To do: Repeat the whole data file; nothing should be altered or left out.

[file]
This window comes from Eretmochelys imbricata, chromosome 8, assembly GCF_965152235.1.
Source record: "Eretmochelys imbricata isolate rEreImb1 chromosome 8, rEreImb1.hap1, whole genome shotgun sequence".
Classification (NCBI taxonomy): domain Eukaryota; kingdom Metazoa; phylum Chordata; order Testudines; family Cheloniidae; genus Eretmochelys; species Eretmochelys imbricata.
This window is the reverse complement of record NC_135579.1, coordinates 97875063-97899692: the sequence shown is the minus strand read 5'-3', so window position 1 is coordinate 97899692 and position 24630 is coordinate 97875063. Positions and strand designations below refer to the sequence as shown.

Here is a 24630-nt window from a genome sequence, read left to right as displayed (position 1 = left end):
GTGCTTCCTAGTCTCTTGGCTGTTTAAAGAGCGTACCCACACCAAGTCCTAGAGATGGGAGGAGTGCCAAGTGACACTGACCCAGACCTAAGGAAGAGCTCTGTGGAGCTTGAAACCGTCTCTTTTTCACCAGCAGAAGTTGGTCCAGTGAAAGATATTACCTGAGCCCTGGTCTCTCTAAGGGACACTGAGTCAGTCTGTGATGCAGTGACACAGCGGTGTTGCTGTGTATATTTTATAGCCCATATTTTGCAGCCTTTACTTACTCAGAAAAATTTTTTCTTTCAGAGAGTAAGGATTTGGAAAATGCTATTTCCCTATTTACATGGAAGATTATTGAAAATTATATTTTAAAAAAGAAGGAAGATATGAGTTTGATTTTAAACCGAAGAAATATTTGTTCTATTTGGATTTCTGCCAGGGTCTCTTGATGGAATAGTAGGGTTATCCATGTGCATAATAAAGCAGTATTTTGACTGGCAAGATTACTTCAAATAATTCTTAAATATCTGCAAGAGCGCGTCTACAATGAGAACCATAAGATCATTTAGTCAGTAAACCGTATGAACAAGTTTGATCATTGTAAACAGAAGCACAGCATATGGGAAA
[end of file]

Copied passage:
This window comes from Eretmochelys imbricata, chromosome 8, assembly GCF_965152235.1.
Source record: "Eretmochelys imbricata isolate rEreImb1 chromosome 8, rEreImb1.hap1, whole genome shotgun sequence".
Classification (NCBI taxonomy): domain Eukaryota; kingdom Metazoa; phylum Chordata; order Testudines; family Cheloniidae; genus Eretmochelys; species Eretmochelys imbricata.
This window is the reverse complement of record NC_135579.1, coordinates 97875063-97899692: the sequence shown is the minus strand read 5'-3', so window position 1 is coordinate 97899692 and position 24630 is coordinate 97875063. Positions and strand designations below refer to the sequence as shown.

Here is a 24630-nt window from a genome sequence, read left to right as displayed (position 1 = left end):
GTGCTTCCTAGTCTCTTGGCTGTTTAAAGAGCGTACCCACACCAAGTCCTAGAGATGGGAGGAGTGCCAAGTGACACTGACCCAGACCTAAGGAAGAGCTCTGTGGAGCTTGAAACCGTCTCTTTTTCACCAGCAGAAGTTGGTCCAGTGAAAGATATTACCTGAGCCCTGGTCTCTCTAAGGGACACTGAGTCAGTCTGTGATGCAGTGACACAGCGGTGTTGCTGTGTATATTTTATAGCCCATATTTTGCAGCCTTTACTTACTCAGAAAAATTTTTTCTTTCAGAGAGTAAGGATTTGGAAAATGCTATTTCCCTATTTACATGGAAGATTATTGAAAATTATATTTTAAAAAAGAAGGAAGATATGAGTTTGATTTTAAACCGAAGAAATATTTGTTCTATTTGGATTTCTGCCAGGGTCTCTTGATGGAATAGTAGGGTTATCCATGTGCATAATAAAGCAGTATTTTGACTGGCAAGATTACTTCAAATAATTCTTAAATATCTGCAAGAGCGCGTCTACAATGAGAACCATAAGATCATTTAGTCAGTAAACCGTATGAACAAGTTTGATCATTGTAAACAGAAGCACAGCATATGGGAAA